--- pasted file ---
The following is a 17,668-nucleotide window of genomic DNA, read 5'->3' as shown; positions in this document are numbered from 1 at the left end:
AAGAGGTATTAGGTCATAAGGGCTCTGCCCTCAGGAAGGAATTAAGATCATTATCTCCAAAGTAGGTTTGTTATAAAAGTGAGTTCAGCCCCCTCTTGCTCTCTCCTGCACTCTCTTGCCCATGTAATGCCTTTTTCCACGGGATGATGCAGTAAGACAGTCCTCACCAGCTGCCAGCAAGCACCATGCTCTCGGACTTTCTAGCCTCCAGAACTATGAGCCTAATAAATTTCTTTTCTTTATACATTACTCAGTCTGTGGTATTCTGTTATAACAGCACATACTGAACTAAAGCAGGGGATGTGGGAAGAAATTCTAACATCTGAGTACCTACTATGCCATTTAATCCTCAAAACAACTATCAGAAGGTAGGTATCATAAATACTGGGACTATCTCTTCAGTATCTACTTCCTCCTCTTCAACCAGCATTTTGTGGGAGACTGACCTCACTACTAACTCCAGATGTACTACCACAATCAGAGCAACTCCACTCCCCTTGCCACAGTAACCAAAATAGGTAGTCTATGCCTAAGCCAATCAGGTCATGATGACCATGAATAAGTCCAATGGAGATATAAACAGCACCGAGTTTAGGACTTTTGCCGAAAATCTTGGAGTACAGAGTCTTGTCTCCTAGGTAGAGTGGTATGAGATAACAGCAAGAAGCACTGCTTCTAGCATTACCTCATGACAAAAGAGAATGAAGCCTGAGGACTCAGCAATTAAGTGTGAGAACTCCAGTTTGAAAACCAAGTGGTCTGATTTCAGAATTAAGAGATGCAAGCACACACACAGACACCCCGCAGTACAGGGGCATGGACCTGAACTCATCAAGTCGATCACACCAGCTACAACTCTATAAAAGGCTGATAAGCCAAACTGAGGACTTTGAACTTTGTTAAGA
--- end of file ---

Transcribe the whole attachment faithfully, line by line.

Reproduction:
The following is a 17,668-nucleotide window of genomic DNA, read 5'->3' as shown; positions in this document are numbered from 1 at the left end:
AAGAGGTATTAGGTCATAAGGGCTCTGCCCTCAGGAAGGAATTAAGATCATTATCTCCAAAGTAGGTTTGTTATAAAAGTGAGTTCAGCCCCCTCTTGCTCTCTCCTGCACTCTCTTGCCCATGTAATGCCTTTTTCCACGGGATGATGCAGTAAGACAGTCCTCACCAGCTGCCAGCAAGCACCATGCTCTCGGACTTTCTAGCCTCCAGAACTATGAGCCTAATAAATTTCTTTTCTTTATACATTACTCAGTCTGTGGTATTCTGTTATAACAGCACATACTGAACTAAAGCAGGGGATGTGGGAAGAAATTCTAACATCTGAGTACCTACTATGCCATTTAATCCTCAAAACAACTATCAGAAGGTAGGTATCATAAATACTGGGACTATCTCTTCAGTATCTACTTCCTCCTCTTCAACCAGCATTTTGTGGGAGACTGACCTCACTACTAACTCCAGATGTACTACCACAATCAGAGCAACTCCACTCCCCTTGCCACAGTAACCAAAATAGGTAGTCTATGCCTAAGCCAATCAGGTCATGATGACCATGAATAAGTCCAATGGAGATATAAACAGCACCGAGTTTAGGACTTTTGCCGAAAATCTTGGAGTACAGAGTCTTGTCTCCTAGGTAGAGTGGTATGAGATAACAGCAAGAAGCACTGCTTCTAGCATTACCTCATGACAAAAGAGAATGAAGCCTGAGGACTCAGCAATTAAGTGTGAGAACTCCAGTTTGAAAACCAAGTGGTCTGATTTCAGAATTAAGAGATGCAAGCACACACACAGACACCCCGCAGTACAGGGGCATGGACCTGAACTCATCAAGTCGATCACACCAGCTACAACTCTATAAAAGGCTGATAAGCCAAACTGAGGACTTTGAACTTTGTTAAGA